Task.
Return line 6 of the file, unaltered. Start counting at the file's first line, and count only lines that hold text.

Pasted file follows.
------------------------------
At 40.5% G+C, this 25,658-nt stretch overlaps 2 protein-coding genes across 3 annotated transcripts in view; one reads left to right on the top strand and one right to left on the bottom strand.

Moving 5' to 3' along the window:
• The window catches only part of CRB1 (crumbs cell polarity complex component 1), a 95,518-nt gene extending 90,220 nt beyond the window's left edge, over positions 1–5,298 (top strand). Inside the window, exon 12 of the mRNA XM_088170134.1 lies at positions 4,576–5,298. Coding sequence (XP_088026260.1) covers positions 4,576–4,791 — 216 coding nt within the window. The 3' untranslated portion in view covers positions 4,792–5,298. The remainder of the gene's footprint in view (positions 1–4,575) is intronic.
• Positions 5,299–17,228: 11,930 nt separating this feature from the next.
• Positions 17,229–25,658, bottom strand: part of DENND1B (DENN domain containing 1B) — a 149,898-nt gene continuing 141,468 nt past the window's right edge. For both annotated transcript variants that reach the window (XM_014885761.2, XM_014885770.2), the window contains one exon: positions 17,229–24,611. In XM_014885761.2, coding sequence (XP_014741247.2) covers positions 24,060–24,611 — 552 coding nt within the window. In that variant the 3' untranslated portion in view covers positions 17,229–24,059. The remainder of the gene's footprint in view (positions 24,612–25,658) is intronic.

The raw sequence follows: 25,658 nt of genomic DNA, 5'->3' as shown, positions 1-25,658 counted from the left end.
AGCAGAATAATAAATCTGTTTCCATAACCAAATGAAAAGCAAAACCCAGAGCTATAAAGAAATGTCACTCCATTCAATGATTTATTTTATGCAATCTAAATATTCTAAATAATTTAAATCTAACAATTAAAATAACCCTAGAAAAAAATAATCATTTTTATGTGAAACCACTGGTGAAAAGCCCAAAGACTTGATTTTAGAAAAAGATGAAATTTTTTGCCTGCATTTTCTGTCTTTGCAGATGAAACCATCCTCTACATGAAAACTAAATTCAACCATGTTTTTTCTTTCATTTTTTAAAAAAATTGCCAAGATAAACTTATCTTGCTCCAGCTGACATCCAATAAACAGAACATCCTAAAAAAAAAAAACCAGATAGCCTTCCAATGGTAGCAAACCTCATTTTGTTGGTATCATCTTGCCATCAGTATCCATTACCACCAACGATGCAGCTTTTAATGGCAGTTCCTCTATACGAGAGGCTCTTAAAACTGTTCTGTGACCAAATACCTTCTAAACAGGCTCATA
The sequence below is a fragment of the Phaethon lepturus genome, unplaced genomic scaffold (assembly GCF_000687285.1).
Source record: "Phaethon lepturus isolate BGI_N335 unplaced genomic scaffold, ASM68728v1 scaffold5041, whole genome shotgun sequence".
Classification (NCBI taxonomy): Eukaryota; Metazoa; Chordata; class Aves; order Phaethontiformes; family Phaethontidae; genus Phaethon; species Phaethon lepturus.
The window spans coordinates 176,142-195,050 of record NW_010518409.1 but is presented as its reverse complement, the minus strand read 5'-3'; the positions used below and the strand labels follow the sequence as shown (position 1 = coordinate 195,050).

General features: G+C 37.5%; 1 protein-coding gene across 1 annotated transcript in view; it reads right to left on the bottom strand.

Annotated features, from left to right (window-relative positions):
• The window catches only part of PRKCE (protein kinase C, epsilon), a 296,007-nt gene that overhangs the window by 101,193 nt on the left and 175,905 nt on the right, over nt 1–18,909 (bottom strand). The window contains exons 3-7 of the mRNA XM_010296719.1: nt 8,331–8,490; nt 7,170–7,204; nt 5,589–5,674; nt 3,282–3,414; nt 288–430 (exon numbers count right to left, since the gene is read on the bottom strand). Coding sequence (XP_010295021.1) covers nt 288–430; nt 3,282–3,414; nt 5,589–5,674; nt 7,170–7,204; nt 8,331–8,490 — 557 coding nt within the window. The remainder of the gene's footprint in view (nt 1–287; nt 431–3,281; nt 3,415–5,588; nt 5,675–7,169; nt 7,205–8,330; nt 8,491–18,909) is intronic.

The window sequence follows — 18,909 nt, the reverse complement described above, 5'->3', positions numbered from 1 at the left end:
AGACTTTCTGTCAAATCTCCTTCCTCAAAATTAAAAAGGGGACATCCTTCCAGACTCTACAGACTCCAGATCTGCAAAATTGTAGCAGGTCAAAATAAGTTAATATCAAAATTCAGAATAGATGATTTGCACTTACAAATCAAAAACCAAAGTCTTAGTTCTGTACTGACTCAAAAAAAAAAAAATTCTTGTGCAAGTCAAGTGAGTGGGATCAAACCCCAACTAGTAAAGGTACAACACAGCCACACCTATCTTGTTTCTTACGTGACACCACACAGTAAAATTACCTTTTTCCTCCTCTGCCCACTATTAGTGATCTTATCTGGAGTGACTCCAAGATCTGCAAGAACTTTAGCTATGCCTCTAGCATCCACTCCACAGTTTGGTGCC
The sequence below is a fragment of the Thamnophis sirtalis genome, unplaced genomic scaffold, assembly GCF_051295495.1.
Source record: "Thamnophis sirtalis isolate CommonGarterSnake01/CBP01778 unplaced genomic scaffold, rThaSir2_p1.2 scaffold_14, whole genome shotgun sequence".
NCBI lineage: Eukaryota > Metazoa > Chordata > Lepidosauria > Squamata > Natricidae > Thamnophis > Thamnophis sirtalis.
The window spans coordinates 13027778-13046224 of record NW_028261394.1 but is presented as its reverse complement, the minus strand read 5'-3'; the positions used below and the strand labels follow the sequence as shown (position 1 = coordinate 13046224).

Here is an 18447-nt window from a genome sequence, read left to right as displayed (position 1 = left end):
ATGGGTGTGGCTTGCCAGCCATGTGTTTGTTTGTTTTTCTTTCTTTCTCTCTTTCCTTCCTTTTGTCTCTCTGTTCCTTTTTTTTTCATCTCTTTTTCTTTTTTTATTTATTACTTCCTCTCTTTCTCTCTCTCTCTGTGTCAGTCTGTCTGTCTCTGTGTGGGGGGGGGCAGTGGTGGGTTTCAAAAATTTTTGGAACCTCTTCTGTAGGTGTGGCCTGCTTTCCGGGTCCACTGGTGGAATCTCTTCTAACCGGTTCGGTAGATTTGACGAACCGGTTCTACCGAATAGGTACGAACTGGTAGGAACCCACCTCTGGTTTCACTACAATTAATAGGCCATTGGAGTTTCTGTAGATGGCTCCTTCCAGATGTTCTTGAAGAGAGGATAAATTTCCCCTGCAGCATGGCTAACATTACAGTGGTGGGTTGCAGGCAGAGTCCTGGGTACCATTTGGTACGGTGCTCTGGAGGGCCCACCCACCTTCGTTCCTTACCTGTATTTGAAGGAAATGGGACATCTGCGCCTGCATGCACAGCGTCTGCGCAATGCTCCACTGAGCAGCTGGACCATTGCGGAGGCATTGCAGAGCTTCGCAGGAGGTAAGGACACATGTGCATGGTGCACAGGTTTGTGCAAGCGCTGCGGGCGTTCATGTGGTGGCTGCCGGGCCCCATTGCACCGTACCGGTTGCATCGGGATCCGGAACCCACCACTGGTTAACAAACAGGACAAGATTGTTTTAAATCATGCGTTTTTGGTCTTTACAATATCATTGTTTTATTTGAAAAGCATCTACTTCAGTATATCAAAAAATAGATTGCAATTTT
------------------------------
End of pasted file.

The raw sequence follows: 25,658 nt of genomic DNA, 5'->3' as shown, positions 1-25,658 counted from the left end.